Parents/spouse typically make their child support payments directly to their former spouses by check or through the mail. Sometimes, those payments are directed by a Court to be made through the local county Child Support Collection Unit (SCU), rather than directly to the recipient. The SCU keeps an account of those payments and then forwards them. In other circumstances, an automatic deduction from one’s paycheck, known as an income execution, may be the mechanism by which child support payment is guaranteed.
Methods of Child Support Payment
Once a settlement has been negotiated, or Court proceeding concluded and a child support obligation has been fixed, the responsible parent has an absolute obligation to pay, and the recipient parent has an absolute right to receive, the established child support payments. However, there may be certain circumstances which constitute justifiable grounds for the non-payment of child support, or the adjustment (increase/decrease) of its level.

For example, if a change in circumstances occurs, a Court may, upon petition, favorably review the child support level which was ordered earlier. Such a change usually has to be unanticipated, substantial, and through no fault of the payor. This means that a layoff might be seen by a Court as reasonable, whereas dismissal for lateness probably would not. Becoming sick or being injured can also be considered justifiable reasons for what is called a “downward modification”.

But there is another side to this coin. The parent receiving child support can also petition a Court for an “upward modification” for various reasons such as obtain a cost-of-living-allowance (COLA). To do this, the parent must prove to the Court that they have valid changed circumstances, and that the children’s needs cannot be met at the current level of support.
Enforcement, Follow-Up, and Adjustments
The willful non-payment of child support is severely frowned upon and it is not tolerated by our legal system. Courts will move swiftly against a parent who fails to make child support payments. Such action can involve an inquiry into why the delinquency exists and how it can be paid down. In extreme cases, ignoring a child support obligation can result in punitive measures including incarceration, until the back payments are made current.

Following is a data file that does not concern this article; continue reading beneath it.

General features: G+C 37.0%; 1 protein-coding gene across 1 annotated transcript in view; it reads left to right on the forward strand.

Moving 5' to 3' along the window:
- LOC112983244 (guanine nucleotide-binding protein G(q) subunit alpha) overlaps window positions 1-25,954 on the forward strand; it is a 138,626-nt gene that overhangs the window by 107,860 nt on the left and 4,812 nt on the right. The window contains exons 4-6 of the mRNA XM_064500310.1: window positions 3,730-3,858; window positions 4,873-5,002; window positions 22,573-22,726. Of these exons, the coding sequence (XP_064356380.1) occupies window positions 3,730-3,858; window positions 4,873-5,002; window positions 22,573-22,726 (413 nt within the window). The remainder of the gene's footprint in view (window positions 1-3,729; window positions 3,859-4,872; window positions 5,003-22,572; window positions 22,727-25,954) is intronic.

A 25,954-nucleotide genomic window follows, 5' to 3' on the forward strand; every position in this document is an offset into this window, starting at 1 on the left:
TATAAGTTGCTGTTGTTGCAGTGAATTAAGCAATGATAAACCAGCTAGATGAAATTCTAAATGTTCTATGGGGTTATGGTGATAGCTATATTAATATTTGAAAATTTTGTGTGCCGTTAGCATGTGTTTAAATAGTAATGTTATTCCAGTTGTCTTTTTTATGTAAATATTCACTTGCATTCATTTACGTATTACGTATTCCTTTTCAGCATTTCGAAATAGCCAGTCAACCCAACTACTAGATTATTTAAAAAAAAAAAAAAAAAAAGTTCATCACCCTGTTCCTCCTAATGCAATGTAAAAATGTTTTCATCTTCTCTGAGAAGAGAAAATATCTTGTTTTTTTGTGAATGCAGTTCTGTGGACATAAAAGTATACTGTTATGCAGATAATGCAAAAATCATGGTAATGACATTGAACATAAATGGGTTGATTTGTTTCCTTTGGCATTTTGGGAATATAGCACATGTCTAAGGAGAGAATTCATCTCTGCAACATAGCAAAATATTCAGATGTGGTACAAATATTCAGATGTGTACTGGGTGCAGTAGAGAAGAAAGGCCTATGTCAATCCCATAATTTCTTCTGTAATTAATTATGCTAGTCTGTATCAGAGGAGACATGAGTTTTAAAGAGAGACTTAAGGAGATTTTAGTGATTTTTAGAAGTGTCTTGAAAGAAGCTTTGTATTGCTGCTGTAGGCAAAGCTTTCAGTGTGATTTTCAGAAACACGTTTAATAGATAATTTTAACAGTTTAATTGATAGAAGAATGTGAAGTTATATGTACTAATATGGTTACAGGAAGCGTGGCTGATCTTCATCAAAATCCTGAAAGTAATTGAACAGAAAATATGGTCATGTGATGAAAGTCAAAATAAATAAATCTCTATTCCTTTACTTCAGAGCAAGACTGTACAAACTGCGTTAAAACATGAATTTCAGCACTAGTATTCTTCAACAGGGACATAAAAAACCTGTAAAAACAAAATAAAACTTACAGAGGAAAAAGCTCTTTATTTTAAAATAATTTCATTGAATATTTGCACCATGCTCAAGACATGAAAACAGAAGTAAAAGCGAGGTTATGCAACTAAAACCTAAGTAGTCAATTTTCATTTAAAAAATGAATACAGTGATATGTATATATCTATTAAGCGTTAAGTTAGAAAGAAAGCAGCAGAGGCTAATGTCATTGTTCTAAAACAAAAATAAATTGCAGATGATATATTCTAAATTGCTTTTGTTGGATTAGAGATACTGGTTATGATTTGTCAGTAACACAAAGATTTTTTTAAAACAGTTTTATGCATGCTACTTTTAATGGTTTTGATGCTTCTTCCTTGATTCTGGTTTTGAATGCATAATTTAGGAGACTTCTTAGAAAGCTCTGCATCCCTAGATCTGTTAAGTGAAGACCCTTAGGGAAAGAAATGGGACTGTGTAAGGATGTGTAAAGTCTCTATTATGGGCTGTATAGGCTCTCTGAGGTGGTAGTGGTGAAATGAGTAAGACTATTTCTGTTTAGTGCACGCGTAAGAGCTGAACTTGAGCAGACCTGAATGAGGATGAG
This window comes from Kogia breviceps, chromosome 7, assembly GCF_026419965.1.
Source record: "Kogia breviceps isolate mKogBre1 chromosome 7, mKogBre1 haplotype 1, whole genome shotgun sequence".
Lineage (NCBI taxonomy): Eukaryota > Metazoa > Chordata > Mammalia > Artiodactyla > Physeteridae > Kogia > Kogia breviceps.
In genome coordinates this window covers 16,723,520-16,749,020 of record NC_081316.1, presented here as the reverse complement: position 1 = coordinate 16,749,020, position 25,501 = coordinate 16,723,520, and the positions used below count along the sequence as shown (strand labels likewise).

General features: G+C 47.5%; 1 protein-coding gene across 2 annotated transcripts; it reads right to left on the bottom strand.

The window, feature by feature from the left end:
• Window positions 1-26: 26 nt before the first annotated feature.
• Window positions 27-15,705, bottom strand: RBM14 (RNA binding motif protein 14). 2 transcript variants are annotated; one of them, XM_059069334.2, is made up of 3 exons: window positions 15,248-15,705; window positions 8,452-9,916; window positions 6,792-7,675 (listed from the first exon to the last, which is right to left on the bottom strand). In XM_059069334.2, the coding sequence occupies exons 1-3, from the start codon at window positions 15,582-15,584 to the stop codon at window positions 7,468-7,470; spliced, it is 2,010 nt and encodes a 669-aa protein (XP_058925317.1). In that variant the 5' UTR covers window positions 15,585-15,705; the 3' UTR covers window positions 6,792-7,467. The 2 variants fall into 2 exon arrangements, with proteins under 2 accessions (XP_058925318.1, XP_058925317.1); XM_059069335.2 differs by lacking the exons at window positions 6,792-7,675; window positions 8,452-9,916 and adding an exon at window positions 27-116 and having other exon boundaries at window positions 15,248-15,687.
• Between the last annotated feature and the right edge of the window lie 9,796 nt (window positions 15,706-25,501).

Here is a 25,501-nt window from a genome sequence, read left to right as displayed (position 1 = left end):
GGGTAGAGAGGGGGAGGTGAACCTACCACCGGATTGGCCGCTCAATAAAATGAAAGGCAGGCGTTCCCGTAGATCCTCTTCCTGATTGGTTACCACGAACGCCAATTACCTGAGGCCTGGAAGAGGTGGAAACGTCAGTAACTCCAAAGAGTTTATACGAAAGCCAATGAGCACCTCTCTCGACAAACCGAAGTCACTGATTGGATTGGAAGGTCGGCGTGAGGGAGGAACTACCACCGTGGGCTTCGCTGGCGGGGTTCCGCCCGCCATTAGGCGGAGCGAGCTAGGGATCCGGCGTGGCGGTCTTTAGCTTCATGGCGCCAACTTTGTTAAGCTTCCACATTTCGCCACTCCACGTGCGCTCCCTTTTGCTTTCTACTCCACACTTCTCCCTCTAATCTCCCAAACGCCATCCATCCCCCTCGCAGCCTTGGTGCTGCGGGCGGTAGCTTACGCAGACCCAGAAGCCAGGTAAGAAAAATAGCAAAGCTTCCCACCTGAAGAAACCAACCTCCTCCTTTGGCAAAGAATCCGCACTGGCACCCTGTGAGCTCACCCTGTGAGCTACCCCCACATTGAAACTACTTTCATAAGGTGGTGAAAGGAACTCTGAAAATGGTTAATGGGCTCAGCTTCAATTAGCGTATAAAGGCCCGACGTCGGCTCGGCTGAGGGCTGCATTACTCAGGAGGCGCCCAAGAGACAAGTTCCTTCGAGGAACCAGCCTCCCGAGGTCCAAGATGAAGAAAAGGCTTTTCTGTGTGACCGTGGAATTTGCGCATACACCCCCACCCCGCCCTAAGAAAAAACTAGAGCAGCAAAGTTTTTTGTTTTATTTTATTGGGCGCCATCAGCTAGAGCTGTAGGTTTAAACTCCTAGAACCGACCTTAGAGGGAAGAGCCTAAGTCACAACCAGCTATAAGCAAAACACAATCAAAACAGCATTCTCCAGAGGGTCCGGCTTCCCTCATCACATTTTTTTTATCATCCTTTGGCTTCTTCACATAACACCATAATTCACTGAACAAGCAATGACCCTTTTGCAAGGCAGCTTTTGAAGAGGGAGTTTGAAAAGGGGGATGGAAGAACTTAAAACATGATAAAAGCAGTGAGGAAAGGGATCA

Non-payment of Child Support
Child support in California State is usually payable until a child reaches the age of 21. Various exceptions can apply here, too. If a child becomes employed full-time, or enters the military, or marries, child support can terminate before he or she attains this age. If a child continues in college full-time until the age of 22, the situation may extend child support for one more year in some circumstances.

Riverside Divorce & Family Law Attorneys

If you have questions, either within or outside the framework of a current marriage or divorce, regarding your child support obligations, having the guidance of a firm highly experienced in real-world family and matrimonial law is to your benefit.

At The Law Offices of Kyle J. Farquhar, we have represented clients in literally thousands of cases involving child support.
Termination or Extension of Child Support
Father's Rights
Divorce
Child Custody
Equitable Distribution
Child Support
Orders of Protection
Separation Agreements
Parental Alienation